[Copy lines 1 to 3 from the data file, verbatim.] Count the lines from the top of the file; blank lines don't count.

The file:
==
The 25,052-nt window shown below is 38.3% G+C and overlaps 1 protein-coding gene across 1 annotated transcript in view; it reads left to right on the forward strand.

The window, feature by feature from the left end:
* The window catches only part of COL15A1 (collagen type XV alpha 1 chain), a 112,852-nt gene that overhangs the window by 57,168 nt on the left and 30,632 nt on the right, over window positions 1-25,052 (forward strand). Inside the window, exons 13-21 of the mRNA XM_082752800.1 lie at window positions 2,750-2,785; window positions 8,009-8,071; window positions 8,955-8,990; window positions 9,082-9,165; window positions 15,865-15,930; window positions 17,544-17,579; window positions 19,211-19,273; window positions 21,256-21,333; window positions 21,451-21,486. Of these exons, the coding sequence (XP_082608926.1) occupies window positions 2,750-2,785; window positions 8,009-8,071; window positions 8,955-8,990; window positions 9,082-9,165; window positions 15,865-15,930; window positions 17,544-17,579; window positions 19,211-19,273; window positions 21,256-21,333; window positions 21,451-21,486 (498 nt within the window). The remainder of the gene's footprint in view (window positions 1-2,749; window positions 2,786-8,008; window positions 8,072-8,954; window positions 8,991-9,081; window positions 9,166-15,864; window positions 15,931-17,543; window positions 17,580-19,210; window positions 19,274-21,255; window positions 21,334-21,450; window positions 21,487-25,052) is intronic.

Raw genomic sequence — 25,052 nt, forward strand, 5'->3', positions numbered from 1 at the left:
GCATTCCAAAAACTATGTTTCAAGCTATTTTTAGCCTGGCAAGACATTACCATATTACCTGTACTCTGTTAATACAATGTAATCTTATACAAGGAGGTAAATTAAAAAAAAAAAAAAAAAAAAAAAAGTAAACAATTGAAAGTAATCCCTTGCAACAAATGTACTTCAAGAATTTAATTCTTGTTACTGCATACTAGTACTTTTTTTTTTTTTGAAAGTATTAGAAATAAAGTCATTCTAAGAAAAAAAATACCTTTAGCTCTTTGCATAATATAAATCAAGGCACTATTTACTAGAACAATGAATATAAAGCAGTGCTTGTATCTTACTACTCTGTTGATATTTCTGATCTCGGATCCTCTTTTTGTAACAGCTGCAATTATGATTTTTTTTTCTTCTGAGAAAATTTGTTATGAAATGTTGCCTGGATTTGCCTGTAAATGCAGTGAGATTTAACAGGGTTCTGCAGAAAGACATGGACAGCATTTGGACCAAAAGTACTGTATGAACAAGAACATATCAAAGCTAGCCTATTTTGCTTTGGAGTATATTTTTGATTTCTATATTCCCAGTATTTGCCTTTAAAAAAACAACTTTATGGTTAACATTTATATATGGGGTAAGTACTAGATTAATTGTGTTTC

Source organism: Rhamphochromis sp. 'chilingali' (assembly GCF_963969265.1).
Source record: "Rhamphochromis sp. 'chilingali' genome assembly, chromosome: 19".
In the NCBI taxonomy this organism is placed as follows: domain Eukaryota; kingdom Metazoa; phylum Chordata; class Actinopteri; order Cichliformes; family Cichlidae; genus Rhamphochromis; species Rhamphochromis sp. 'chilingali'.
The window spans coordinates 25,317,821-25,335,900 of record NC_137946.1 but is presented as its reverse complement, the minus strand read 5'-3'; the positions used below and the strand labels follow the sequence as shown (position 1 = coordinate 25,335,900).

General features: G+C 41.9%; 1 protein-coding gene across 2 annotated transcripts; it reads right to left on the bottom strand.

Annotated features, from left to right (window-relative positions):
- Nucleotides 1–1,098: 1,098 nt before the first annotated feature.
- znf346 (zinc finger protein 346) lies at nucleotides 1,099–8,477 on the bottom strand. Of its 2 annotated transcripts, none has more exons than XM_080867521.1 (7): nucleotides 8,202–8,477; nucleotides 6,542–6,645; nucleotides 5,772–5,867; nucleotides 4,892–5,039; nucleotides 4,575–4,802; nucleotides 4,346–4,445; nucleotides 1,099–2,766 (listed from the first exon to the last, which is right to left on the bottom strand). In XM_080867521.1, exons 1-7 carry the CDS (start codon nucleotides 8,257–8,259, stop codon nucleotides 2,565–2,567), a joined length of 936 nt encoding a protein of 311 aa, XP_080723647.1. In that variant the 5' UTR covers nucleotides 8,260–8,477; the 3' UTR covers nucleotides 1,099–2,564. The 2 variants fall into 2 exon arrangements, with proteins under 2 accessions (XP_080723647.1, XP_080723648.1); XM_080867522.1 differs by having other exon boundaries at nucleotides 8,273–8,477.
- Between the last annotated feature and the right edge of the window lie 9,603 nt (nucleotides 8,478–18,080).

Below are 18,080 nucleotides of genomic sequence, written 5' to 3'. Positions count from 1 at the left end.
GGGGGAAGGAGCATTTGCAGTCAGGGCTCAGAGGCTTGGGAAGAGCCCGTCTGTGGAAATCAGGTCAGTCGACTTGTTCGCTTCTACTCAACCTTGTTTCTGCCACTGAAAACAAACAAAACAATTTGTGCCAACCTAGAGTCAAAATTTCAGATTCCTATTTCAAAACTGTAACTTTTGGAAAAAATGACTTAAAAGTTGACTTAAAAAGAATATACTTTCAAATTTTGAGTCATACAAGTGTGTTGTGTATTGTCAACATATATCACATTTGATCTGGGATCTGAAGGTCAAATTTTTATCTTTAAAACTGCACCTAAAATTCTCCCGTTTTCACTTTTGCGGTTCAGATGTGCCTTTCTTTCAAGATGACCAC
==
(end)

The 25,052-nt window shown below is 38.3% G+C and overlaps 1 protein-coding gene across 1 annotated transcript in view; it reads left to right on the forward strand.

The window, feature by feature from the left end:
* The window catches only part of COL15A1 (collagen type XV alpha 1 chain), a 112,852-nt gene that overhangs the window by 57,168 nt on the left and 30,632 nt on the right, over window positions 1-25,052 (forward strand). Inside the window, exons 13-21 of the mRNA XM_082752800.1 lie at window positions 2,750-2,785; window positions 8,009-8,071; window positions 8,955-8,990; window positions 9,082-9,165; window positions 15,865-15,930; window positions 17,544-17,579; window positions 19,211-19,273; window positions 21,256-21,333; window positions 21,451-21,486. Of these exons, the coding sequence (XP_082608926.1) occupies window positions 2,750-2,785; window positions 8,009-8,071; window positions 8,955-8,990; window positions 9,082-9,165; window positions 15,865-15,930; window positions 17,544-17,579; window positions 19,211-19,273; window positions 21,256-21,333; window positions 21,451-21,486 (498 nt within the window). The remainder of the gene's footprint in view (window positions 1-2,749; window positions 2,786-8,008; window positions 8,072-8,954; window positions 8,991-9,081; window positions 9,166-15,864; window positions 15,931-17,543; window positions 17,580-19,210; window positions 19,274-21,255; window positions 21,334-21,450; window positions 21,487-25,052) is intronic.